For Scruton, this serenity used to be sought in religion, and after the enlightenment, found in art. In its passions and affections, through its triumphs and tragedies, the great artists captured the human condition in its raw and undiluted form. From Raphael to Rembrandt, Caravaggio to Botticelli, a set of undisputed immortals set those ‘finest examples accepted for centuries’ of which Flandrin spoke. But today the measure of value has changed. The preferred explanations of, and justifications for, a thing’s existence tend to be utilitarian, says Scruton. What works, what gratifies, what sells. Never what it says or does – what relation it bears to we who behold it.
The full title of Professor Scruton’s talk was ‘art, kitsch and the concept of home.’ Great art is designed to express and address authentic emotions, but for the world’s leading authority on aesthetic matters much of the work produced in recent decades falls short of this largely uncontroversial standard. When self-mimicry can no longer be justified as sophisticated parody, and the deliberate representation of cliché ceases to be original upon repetition, the residue is plain and irreducible kitsch. This is art that has lost any sense of meaning, and points to nothing beyond itself. In so doing, it ceases to provide a means by which to live in friendship with oneself, to be at home in a hostile world of cravings and passions, impulses that require the liberating hand of refining art.
For Scruton, beauty is a means to justify life – perhaps the only one – so not only is there little more important to discuss than the direction that art chooses to take, but there is no sphere of life that remains unaffected by its evolving trajectory. It was therefore fitting for his talk to be followed by a group discussion that drew thinkers together from a wide range of intellectual backgrounds. Chaired by Cambridge historian John Adamson, Professor Scruton was joined on the panel by the Fellowship’s founder Alan Lawson together with the art historian and publisher Dr. Hubert Burda, and his son Jacob Burda, a rising member of New York University’s graduate philosophy programme.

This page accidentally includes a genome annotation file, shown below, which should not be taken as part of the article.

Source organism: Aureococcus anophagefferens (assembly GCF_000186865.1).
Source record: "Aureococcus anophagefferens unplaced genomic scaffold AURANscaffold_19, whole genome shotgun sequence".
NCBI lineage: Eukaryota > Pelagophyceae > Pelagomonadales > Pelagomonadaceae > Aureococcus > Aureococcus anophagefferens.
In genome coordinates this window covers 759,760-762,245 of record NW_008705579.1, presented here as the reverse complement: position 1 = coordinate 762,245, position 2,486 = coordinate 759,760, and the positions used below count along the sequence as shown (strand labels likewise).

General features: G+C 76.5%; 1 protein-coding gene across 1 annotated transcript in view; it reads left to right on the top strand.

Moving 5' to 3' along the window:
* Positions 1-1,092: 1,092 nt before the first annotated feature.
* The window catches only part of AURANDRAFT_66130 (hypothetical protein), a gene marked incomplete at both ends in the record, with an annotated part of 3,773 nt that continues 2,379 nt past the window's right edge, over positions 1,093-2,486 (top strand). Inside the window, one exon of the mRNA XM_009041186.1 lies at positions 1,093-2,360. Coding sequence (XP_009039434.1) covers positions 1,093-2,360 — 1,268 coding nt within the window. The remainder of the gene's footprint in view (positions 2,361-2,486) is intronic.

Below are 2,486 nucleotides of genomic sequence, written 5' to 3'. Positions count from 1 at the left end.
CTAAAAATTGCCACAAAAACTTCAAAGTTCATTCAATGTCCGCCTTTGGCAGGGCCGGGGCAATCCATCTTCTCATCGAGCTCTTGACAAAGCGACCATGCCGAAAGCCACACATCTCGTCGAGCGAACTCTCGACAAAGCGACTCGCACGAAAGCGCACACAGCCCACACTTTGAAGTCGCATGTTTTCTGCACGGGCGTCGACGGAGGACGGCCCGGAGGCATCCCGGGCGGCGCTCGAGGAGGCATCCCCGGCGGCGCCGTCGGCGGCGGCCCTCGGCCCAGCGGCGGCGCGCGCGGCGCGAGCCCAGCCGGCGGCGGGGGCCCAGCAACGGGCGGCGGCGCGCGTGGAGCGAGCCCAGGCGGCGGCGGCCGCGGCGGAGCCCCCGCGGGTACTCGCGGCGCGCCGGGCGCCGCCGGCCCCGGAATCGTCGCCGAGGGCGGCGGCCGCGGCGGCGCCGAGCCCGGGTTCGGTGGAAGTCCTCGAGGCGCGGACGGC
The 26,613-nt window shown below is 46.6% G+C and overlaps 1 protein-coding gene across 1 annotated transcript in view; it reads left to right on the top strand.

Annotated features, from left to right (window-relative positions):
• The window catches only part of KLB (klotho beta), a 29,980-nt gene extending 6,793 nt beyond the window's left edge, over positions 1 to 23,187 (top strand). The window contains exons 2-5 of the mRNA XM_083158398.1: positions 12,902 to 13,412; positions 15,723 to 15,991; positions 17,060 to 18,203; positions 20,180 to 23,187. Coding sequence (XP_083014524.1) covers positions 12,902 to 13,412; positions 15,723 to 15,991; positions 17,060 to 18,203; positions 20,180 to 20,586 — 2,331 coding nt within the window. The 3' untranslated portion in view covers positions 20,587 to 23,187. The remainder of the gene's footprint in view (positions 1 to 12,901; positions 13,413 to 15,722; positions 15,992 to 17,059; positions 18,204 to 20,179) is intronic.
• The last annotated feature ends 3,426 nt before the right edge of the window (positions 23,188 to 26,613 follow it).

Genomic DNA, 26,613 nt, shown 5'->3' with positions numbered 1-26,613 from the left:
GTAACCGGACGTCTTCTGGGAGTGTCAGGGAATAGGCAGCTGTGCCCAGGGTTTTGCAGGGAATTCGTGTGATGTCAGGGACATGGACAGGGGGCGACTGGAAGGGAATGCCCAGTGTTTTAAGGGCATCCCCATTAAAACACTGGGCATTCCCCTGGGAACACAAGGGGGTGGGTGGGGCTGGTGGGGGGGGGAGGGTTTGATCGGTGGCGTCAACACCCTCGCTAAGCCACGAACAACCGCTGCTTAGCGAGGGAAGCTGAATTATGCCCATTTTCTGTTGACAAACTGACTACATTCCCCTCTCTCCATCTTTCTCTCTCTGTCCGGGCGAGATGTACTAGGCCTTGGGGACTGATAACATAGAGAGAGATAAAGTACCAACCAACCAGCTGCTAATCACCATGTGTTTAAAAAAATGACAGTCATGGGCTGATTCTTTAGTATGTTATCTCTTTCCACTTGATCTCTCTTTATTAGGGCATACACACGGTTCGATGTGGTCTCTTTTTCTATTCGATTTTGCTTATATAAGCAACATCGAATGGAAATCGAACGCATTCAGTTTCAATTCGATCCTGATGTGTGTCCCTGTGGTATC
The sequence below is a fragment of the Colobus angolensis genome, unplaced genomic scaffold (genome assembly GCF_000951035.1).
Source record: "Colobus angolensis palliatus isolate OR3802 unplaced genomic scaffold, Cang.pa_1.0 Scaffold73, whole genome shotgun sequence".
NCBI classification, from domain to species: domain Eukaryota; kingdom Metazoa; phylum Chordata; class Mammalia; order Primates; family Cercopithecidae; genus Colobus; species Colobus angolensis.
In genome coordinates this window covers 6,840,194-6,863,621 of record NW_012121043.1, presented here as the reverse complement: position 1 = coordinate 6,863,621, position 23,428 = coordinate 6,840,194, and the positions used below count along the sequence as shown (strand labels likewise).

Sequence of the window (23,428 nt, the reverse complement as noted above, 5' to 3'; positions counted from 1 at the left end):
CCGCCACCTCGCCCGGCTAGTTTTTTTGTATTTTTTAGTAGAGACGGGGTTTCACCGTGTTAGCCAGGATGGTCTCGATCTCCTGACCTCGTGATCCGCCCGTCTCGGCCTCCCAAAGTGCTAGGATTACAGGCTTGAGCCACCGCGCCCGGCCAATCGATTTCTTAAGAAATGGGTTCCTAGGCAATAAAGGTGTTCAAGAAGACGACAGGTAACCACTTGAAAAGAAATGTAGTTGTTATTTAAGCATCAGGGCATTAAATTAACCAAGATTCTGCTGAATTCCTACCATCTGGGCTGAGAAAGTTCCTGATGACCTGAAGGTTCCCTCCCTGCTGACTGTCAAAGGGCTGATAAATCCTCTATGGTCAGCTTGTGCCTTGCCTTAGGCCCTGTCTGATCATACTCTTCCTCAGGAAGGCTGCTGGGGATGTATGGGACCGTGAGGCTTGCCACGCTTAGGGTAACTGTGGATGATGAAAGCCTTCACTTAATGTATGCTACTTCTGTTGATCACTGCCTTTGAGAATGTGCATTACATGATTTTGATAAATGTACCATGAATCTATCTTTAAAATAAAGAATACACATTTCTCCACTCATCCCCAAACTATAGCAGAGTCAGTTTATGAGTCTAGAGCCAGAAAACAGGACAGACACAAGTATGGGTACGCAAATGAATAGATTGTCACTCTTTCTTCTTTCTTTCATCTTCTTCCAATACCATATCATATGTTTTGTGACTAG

Discussing the parallels and divergences between ancient and modern visual arts, Dr. Burda touched on the fact that over fifty thousand Parisian portraitists were put out of work as an immediate consequence of the advent of photography in the early 19th century. Yet according to Lawson, this need not have been the case, for it is not simply the act of mimesis with which the realist is concerned. The painter does not merely copy landscapes or sitters, but translates and interprets them. A photograph instantaneously captures a set of colour values, but the painter must decide for himself which are to emphasised or neutralised, all the whilst adapting them to shifting lights or changing tones. Whereas a photograph catches just a momentary glimpse of mood, a portrait is intended to convey a cumulative temperament revealed over the course of a sitting.